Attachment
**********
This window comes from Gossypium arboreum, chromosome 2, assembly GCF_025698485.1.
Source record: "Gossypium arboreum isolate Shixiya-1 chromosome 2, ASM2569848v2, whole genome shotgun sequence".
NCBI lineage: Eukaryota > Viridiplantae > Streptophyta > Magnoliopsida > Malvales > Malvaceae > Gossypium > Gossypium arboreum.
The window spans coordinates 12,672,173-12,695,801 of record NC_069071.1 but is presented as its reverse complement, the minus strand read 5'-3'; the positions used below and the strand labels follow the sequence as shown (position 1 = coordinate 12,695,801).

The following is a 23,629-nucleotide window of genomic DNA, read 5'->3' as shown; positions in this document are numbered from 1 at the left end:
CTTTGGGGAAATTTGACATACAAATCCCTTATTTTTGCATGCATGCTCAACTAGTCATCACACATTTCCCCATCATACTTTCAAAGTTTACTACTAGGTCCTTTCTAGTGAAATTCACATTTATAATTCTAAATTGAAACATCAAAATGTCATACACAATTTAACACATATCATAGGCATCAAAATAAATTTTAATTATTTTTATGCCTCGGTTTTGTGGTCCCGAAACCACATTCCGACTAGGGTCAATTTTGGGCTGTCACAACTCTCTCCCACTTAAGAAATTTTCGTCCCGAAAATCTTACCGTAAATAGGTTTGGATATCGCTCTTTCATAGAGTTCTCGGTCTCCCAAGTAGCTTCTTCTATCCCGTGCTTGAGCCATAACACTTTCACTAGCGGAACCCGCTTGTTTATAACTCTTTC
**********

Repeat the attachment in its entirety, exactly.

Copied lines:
This window comes from Gossypium arboreum, chromosome 2, assembly GCF_025698485.1.
Source record: "Gossypium arboreum isolate Shixiya-1 chromosome 2, ASM2569848v2, whole genome shotgun sequence".
NCBI lineage: Eukaryota > Viridiplantae > Streptophyta > Magnoliopsida > Malvales > Malvaceae > Gossypium > Gossypium arboreum.
The window spans coordinates 12,672,173-12,695,801 of record NC_069071.1 but is presented as its reverse complement, the minus strand read 5'-3'; the positions used below and the strand labels follow the sequence as shown (position 1 = coordinate 12,695,801).

The following is a 23,629-nucleotide window of genomic DNA, read 5'->3' as shown; positions in this document are numbered from 1 at the left end:
CTTTGGGGAAATTTGACATACAAATCCCTTATTTTTGCATGCATGCTCAACTAGTCATCACACATTTCCCCATCATACTTTCAAAGTTTACTACTAGGTCCTTTCTAGTGAAATTCACATTTATAATTCTAAATTGAAACATCAAAATGTCATACACAATTTAACACATATCATAGGCATCAAAATAAATTTTAATTATTTTTATGCCTCGGTTTTGTGGTCCCGAAACCACATTCCGACTAGGGTCAATTTTGGGCTGTCACAACTCTCTCCCACTTAAGAAATTTTCGTCCCGAAAATCTTACCGTAAATAGGTTTGGATATCGCTCTTTCATAGAGTTCTCGGTCTCCCAAGTAGCTTCTTCTATCCCGTGCTTGAGCCATAACACTTTCACTAGCGGAACCCGCTTGTTTATAACTCTTTC